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By APRIL M. VAN BUREN
You know that moment in a movie, a play, or a TV show where the sexual tension between the two main characters finally explodes in a tumult of fiery passion? The defining moment where a pair of lovers finally embrace and let their feelings take physical form? The quintessential “first kiss” scene? This typical romantic fanfare doesn’t find a place in the Harvard-Radcliffe Dramatic Club’s production of “Stop Kiss.”
Though the title might lead an audience to assume that the plot revolves around the moment when the main characters, Sara (Christina L. Elmore ’09) and Callie (Rachel E. Flynn ’09), finally share that tender moment, it is far from being the pivotal point of this personal and poignant script. The show—which will have three more performances this Thursday through Saturday at 7:30 pm in the Loeb Experimental Theater—instead focuses on the apprehension and complications involved with any unexpected romance.
“Stop Kiss” isn’t a story about “love at first sight.” The couple’s first meeting consists of Sara dropping off her cat, which Callie has agreed to take in. Callie, a veteran New Yorker, immediately takes to Sara, a schoolteacher from St. Louis, but the initial dynamic is one of friendship.
As Callie helps Sara adjust to life in New York, going out to restaurants and sharing laughs over beers, an undercurrent of sexual tension becomes evident. Both women, unsure and timid about the attraction they feel, avoid the topic and keep up the pretense of being “just friends.”
The script, which flips between two sets (Callie’s apartment and a hospital bed) and two distinct moments in time, shows the two ends of the story converging on the realization of their feelings. As the audience switches their attention from the first thrills of attraction to the aftermath of a violent crime, they become aware of the conflicting feelings the characters face when coming to terms with their relationship.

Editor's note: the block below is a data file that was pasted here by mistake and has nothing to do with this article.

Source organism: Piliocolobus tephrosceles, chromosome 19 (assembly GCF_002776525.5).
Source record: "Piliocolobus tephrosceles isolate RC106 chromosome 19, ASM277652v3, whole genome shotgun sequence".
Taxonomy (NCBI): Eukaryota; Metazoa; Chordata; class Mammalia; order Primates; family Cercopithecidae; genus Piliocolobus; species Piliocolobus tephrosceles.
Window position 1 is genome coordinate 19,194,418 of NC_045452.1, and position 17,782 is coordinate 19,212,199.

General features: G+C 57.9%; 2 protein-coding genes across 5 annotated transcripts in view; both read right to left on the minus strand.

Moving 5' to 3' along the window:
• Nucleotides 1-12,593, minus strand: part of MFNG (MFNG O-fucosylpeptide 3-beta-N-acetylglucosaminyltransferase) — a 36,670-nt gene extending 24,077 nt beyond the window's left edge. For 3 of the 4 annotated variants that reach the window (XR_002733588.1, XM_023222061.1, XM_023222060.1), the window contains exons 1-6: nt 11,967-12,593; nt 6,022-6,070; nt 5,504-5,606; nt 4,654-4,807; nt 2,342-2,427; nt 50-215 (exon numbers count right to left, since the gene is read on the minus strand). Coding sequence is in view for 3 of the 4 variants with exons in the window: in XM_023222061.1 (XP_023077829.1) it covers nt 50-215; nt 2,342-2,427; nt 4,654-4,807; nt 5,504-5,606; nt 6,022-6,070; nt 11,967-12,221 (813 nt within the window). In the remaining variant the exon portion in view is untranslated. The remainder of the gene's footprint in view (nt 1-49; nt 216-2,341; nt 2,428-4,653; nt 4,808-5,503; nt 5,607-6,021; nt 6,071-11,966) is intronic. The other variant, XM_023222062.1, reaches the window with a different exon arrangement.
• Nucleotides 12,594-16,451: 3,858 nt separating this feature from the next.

Callie’s apprehension is played out perfectly by Flynn. The character of Callie is a complete departure from the infamous Mrs. Lovett she played earlier this year in “Sweeney Todd,” and she showcases her range of ability with an excellent portrayal of everyday situations as well as the fantastical. Elmore also presents an ease with the stage that is especially hard to portray in such an intimate script. Because “Stop Kiss” doesn’t boast any theatrical pyrotechnics or thrilling plot twists, the task of drawing the audience in depends solely on the actor’s ability to connect with the audience’s emotions. A story which might drag under the influence of less talented actors remains engaging throughout. The leads’ performances are complemented by the rest of the cast. Jack Cutmore-Scott ’10, who plays George, Callie’s friend with benefits, adds an element of comedy to a play that can, at times, get heavy. Alison H. Rich ’09 also adds comic relief as Mrs. Winsley, a witness to the act of violence that changes the lives of Callie and Sara. While a few of the scenes in the hospital room lag, and detract from the ease of the rest of the show, the play mostly maintains a steady pace and keeps the audience wondering how everything will intertwine to complete the story.
The intimate style of the Loeb Experimental Theatre is appropriate for this personally engaging play. The set, designed by Kevin J. Davies ’10, consists of a sparse hospital room, an empty space filled with a single park bench, and an apartment with a large couch and cozy furnishings, and is symbolic of the two worlds that Callie and Sara are torn between. The comfortable, safe feeling of the apartment is a stark contrast to the bare, unknown hospital space. Separating the two is the park bench where Callie and Sara share their “stop kiss.” Throughout the play, the bench remains as a constant reminder of the gap between where the characters are and where their emotions are leading them.
“Stop Kiss” brings its audience on the journey of bridging that disconnect. It uses its story not as a statement about politics, but about overcoming doubts and letting love run its course unhindered by societal or personal expectations. The exceptional story and sincere performances are certain to leave their audiences deeply moved.
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